This account is pending registration confirmation. Please click on the link within the confirmation email previously sent you to complete registration. Need a new registration confirmation email? Click here
NEW YORK ( TheStreet) -- I have high hopes for Microsoft's(MSFT) forthcoming Windows 8 operating system. In fact, working in concert with Xbox SmartGlass, I truly believe it could be an Apple(AAPL) and Android killer.
That said, the bold prediction IDC released this week even made me pause. The well-respected research firm
thinks Windows Phone will surpass Apple's iOS and become the number two smartphone operating system in the world by 2016 behind a somewhat stalled-out, but still dominant, Android.
If I was the biased Apple hater so many of the company's permabulls make me out to be, I would have taken the IDC report without a second thought and ran with it. But if nothing else, pat me on the back for being objective and digging deeper.
I've never been a fan of precise predictions. In my mind it's one thing to make the qualitative statement that Microsoft will challenge and maybe even put the hurt on Apple and
Google(GOOG) with Windows 8, but it's a whole 'nother proposition to claim it will command
X-point-X percent of the market come 2016. While I respect the power of quantitative models, I refuse to submit to them.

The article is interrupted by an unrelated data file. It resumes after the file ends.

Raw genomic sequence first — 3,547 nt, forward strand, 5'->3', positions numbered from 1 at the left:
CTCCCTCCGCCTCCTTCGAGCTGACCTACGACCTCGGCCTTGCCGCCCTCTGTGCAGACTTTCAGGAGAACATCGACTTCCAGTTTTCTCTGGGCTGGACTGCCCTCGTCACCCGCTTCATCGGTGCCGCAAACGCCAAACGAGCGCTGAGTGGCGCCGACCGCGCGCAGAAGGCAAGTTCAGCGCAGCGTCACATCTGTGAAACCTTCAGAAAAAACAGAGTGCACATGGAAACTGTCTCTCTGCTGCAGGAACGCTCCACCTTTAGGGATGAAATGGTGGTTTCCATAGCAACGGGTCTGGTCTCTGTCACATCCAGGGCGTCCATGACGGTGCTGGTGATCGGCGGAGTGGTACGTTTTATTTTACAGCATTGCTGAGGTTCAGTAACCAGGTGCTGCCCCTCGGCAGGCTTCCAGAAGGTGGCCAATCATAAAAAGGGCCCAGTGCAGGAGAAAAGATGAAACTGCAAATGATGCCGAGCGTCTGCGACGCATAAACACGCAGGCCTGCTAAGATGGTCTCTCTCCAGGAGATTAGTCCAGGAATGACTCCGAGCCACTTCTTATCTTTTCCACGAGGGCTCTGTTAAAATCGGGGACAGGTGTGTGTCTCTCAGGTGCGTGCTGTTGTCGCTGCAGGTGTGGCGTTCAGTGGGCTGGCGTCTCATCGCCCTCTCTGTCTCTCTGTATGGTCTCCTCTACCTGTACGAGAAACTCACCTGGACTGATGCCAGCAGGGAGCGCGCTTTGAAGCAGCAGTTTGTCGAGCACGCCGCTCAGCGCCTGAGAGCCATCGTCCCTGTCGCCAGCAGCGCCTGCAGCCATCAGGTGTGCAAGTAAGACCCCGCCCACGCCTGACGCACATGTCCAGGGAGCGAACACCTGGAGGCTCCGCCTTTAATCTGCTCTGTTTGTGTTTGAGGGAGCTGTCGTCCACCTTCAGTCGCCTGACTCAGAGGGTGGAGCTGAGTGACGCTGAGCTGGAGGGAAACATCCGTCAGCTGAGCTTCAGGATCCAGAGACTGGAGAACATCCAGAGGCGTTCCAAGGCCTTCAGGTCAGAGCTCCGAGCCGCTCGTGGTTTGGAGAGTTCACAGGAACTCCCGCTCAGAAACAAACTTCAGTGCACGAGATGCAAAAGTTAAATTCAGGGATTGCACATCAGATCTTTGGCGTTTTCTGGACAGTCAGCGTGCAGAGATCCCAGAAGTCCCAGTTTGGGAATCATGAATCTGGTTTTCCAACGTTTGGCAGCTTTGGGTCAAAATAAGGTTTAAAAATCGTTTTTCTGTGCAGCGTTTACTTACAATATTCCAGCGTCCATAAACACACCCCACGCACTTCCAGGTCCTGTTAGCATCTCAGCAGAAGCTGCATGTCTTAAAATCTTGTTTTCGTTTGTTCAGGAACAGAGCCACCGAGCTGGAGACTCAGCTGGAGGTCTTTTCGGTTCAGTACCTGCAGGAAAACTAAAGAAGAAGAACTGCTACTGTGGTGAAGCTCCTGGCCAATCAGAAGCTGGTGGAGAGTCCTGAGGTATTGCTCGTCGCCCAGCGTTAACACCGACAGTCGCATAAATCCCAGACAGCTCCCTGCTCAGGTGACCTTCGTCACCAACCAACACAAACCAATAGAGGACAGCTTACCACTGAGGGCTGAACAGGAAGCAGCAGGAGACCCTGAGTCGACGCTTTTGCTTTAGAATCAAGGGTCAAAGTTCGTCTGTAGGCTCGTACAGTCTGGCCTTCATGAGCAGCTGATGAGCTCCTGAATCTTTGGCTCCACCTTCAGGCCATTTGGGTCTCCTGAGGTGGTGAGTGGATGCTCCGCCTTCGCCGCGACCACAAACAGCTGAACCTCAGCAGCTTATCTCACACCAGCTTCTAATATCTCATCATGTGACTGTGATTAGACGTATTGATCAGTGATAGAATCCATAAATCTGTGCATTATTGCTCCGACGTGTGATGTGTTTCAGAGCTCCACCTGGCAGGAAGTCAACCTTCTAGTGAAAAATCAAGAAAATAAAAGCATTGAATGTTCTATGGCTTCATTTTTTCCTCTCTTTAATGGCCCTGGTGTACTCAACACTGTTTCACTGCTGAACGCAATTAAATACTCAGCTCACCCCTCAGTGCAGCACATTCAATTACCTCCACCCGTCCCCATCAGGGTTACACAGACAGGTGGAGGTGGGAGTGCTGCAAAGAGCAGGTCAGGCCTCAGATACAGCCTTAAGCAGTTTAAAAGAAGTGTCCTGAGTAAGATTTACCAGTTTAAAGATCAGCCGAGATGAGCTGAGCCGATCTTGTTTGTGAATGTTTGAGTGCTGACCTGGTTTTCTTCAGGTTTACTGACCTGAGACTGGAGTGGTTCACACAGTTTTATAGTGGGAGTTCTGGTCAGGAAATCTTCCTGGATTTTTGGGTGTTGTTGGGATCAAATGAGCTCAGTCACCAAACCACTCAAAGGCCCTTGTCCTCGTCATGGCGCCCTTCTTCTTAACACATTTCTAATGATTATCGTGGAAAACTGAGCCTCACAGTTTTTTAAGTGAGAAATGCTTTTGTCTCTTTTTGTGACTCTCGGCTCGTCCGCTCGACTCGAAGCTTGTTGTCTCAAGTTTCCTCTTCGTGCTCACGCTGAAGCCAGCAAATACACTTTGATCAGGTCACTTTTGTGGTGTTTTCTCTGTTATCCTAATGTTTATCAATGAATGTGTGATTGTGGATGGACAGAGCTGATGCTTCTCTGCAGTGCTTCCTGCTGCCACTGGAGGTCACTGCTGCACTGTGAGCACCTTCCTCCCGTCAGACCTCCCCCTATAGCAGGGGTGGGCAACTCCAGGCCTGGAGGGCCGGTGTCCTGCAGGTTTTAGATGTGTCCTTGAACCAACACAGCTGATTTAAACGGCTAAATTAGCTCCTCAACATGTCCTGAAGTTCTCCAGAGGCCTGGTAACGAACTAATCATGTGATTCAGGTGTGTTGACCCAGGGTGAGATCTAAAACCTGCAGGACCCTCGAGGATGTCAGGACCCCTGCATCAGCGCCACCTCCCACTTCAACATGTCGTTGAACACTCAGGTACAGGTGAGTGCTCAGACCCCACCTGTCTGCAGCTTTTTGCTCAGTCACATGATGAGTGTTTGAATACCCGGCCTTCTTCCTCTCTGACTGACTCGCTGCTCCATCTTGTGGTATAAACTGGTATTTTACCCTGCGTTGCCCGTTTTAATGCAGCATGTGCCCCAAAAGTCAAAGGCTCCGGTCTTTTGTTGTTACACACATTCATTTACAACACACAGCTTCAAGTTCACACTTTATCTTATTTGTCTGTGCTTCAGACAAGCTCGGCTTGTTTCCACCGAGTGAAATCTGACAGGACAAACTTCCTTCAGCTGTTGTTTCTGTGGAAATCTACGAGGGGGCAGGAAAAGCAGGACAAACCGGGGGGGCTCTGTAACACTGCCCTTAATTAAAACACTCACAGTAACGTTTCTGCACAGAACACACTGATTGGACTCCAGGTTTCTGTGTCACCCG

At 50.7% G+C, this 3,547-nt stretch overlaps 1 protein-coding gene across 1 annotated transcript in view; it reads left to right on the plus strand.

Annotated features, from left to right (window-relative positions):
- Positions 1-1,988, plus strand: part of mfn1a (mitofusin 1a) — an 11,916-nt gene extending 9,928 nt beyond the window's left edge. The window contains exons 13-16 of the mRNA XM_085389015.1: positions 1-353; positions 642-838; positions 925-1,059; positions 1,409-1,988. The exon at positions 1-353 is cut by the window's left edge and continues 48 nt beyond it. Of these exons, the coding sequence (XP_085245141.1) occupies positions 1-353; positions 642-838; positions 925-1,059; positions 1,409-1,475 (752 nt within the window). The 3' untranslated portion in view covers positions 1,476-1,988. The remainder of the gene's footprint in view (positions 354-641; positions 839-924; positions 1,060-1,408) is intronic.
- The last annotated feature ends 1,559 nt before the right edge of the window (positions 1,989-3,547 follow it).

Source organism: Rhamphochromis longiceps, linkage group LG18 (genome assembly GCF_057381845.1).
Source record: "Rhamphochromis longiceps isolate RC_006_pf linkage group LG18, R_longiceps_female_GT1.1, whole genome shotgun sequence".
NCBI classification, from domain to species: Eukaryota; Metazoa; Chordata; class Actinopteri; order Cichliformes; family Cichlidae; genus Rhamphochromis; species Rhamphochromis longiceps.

Too many variables come into play. So many things can and probably will change that I'm not sure I even see the sense in using perfectly good resources to make such predictions. But that's at least part of what IDC does. If it does it well, I guess it does not waste time, money and manpower to get it done. Maybe the smartphone projections the firm makes can actually be useful, if not prescient.
I decided to look to recent history to see how similar IDC projections, made by some of the same analysts, have held up.
In September 2010, IDC
released a report a bit like the one that prompted the positive headlines for Microsoft. It produced a mix bag.
On one hand, IDC notes that Android and iOS "have taken away both mindshare and market share from the old regime" of
Research in Motion's(RIMM) BlackBerry and
Nokia's(NOK) Symbian OS. However, the firm went on to argue:
Symbian will maintain its number one standing throughout the forecast period with 32.9% share in 2014. However, it will lose share, primarily to Android, which is expected to grow its share fastest over the forecast period, rising from 16.3% to 24.6%. Meanwhile, Windows Mobile is expected to regain some of the share it has lost over the past two years and BlackBerry's share will remain relatively constant while that of iOS will decline gradually.